Stories about breast cancer that can inspire and inform

Blog  |  Newsroom

Practice-changing Research Results Announced At ASCO

Researchers and clinicians recently convened at the American Society of Clinical Oncology (ASCO), the world’s largest cancer conference, where the highly anticipated results of the DESTINY-Breast04 trial were announced.  

DESTINY-Breast04 is a phase 3 trial that sought to determine if using [fam-] trastuzumab deruxtecan, an anti-HER2-antibody drug conjugate (ADC), was more effective than the standard-of-care treatment for patients with metastatic breast cancer and/or an unresectable breast cancer (a tumor that cannot be removed by surgery), that is HER2 low and who have been previously treated with one or two lines of chemotherapy.

Susan G. Komen’s Kimberly Sabelko, PhD., Vice President of Scientific Strategy and Programs, weighed in on why the DESTINY-Breast04 trial findings are important and what it means for patients. 

Q: Let’s start with the basics. What is an antibody-drug conjugate? 

Dr. Sabelko: Antibody-drug conjugates (or ADCs) are a fairly new, innovative class of anti-cancer drugs that link a targeted therapy (the antibody) with a chemotherapy into a single drug. They’re like guided missiles: the antibody portion of the ADC finds its target on the cancer cell surface, delivering the potent chemotherapy to kill the cancer cells. 

The hope is that targeted delivery of chemotherapy drugs to the cancer cells will minimize damage to normal cells in the body and reduce systemic side effects. There is a lot of research being done to optimize the use of ADCs, like the one used in the DESTINY-Breast04 trial, to treat cancer.

Q: And what does HER2-low mean, and why is it important in this trial? 

Dr. Sabelko: That is a great question, and a little background may help. HER2 (human epidermal growth factor receptor 2) is a protein that can be overexpressed on the surface of some breast cancer cells and is used as a fuel for them to grow. HER2 status is part of breast cancer staging and helps guide a patient’s treatment.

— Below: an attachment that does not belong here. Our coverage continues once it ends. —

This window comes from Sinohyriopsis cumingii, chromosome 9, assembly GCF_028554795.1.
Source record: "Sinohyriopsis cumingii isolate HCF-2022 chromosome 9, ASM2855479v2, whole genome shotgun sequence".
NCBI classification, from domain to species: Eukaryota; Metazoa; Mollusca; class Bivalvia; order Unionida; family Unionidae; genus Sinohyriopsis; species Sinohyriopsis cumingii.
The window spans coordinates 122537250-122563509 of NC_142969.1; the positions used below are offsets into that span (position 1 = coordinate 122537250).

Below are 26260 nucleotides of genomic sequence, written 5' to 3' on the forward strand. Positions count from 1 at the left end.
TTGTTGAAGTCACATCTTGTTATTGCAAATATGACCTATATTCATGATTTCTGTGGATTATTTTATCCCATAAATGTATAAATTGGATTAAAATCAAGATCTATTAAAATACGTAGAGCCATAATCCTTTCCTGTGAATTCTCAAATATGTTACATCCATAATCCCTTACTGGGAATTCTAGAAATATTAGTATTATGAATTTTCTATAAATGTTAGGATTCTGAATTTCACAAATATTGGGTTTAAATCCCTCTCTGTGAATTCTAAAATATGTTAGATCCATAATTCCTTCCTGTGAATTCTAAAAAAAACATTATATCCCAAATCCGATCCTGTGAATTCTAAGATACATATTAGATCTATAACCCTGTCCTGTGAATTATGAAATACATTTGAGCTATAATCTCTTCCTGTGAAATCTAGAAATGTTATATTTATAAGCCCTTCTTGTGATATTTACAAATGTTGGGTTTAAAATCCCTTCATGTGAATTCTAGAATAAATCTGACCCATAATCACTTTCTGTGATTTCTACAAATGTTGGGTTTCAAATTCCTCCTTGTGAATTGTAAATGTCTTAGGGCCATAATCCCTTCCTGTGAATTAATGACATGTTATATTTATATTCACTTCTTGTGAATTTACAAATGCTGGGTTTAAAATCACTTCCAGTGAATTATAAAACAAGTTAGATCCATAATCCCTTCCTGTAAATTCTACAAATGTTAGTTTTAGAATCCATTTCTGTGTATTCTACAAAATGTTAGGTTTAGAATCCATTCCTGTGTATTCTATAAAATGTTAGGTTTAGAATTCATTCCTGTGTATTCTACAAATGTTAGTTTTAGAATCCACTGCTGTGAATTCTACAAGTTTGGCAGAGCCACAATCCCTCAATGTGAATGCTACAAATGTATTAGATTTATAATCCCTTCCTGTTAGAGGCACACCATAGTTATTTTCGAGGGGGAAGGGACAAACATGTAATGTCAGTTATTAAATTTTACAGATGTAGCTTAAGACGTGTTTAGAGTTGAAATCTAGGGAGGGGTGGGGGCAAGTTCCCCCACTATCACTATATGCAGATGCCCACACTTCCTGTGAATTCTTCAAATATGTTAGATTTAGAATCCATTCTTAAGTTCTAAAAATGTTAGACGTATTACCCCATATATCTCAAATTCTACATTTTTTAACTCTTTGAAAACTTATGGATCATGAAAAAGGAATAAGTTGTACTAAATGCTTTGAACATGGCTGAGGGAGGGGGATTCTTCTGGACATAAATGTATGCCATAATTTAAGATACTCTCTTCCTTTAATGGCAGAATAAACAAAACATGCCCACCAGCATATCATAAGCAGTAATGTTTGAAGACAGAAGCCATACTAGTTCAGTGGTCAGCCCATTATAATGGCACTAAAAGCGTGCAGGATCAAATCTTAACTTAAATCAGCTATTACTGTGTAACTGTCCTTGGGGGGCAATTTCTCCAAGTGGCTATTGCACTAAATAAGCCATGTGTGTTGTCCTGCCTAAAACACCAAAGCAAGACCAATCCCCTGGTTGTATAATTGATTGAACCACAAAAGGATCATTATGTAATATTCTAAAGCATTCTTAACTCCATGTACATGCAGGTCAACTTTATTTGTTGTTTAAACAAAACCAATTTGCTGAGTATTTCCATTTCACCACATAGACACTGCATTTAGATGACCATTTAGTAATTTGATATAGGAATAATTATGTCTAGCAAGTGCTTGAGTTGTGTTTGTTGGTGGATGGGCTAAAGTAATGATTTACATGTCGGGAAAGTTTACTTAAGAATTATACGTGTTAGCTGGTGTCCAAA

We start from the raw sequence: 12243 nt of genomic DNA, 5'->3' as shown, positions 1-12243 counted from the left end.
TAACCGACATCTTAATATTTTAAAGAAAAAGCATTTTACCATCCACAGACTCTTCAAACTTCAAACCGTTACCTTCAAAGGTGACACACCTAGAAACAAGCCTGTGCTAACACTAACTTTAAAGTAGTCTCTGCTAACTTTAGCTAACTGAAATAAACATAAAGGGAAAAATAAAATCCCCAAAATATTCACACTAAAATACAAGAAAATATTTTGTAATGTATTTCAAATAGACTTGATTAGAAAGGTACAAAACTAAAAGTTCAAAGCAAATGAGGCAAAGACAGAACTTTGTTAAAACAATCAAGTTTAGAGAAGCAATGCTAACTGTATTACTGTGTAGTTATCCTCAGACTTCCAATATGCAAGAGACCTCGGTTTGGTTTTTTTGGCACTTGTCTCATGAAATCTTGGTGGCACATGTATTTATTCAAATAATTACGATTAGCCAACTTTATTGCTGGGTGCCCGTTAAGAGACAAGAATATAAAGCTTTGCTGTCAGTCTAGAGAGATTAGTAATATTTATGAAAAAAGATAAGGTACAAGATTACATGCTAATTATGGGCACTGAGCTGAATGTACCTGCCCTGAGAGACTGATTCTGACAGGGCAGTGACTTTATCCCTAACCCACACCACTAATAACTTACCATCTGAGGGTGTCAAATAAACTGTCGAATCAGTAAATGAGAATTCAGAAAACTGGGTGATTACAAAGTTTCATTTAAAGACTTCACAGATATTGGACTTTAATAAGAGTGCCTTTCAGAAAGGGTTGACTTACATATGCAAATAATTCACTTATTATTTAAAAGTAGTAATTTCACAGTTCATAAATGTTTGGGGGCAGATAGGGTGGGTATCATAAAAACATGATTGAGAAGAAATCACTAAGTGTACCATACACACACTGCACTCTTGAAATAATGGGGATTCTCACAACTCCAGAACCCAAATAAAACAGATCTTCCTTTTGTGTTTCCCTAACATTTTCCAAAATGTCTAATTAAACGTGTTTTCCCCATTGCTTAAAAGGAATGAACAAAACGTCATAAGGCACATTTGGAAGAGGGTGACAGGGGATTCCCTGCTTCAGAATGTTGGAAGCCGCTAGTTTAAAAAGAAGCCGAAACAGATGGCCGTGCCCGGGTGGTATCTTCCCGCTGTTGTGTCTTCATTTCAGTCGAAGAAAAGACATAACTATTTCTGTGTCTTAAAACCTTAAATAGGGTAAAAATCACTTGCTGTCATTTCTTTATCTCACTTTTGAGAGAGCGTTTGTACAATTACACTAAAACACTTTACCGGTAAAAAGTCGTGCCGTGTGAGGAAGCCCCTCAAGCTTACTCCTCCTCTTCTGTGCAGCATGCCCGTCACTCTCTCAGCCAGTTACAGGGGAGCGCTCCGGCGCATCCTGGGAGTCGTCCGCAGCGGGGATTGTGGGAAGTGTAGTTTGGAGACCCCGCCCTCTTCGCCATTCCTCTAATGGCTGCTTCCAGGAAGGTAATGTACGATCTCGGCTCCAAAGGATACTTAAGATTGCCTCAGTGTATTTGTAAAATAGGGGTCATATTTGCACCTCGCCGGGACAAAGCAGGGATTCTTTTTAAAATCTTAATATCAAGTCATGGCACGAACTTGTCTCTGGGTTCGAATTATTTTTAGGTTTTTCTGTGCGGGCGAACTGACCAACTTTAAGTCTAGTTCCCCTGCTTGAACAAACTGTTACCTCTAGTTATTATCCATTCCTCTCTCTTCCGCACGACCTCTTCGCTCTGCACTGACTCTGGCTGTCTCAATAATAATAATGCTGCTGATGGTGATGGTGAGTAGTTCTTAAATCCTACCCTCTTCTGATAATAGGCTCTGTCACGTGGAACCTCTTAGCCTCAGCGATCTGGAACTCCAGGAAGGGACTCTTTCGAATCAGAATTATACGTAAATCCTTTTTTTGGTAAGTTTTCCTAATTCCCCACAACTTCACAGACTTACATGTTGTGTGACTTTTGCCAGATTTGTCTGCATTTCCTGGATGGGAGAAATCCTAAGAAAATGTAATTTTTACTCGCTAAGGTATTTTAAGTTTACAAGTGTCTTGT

All breast cancers are tested for HER2 status, which is categorized as HER2-positive or HER2-negative.  HER2-positive breast cancer cells have a lot of HER2 protein and can be treated with HER2-targeted therapies, such as trastuzumab (Herceptin). HER2-negative breast cancer cells have little or no HER2 protein. Trastuzumab and other FDA-approved, HER2-targeted therapies are not used to treat HER2-negative cancers. 

HER2-low” is a relatively new term used in research, including clinical trials like DESTINY-Breast04, to describe the subset of breast cancer cells that express low levels of HER2. Studies have shown that about 50% of breast cancers may be HER2-low.

Q: Tell us more about the DESTINY-Breast04 trial and why the findings are important. 

Dr. Sabelko: The DESTINY-Breast04 trial found that patients with HER2-low unresectable and/or metastatic breast cancer benefitted from treatment with [fam-] trastuzumab deruxtecan. The findings are important because this is the first study where a HER2-targeted therapy offered clinical benefit for HER2-low metastatic breast cancers.  

These results will likely be practice-changing in two ways: Right now, chemotherapy is the only treatment available for patients with endocrine-resistant, hormone receptor positive HER2-negative MBC and those with metastatic triple-negative breast cancer.The ability to target HER2-low tumors may offer a new, targeted treatment option for these patients. It may also change how HER2 status is reported and help guide treatment decisions for MBC.  

Q: Is there anything else you’d like to share?   

Dr. Sabelko: While the results of this study are exciting and may lead to new approaches to treat breast cancer, more research is needed to fully understand HER2-targeted ADCs, how they work, which patients will benefit from them and who may not. We will continue paying close attention to how this trial and others will transform patient care. 

And lastly, I want to express my profound gratitude to the people who participated in this and so many other breast cancer clinical trials. Without them, no advances in breast cancer treatment would be possible!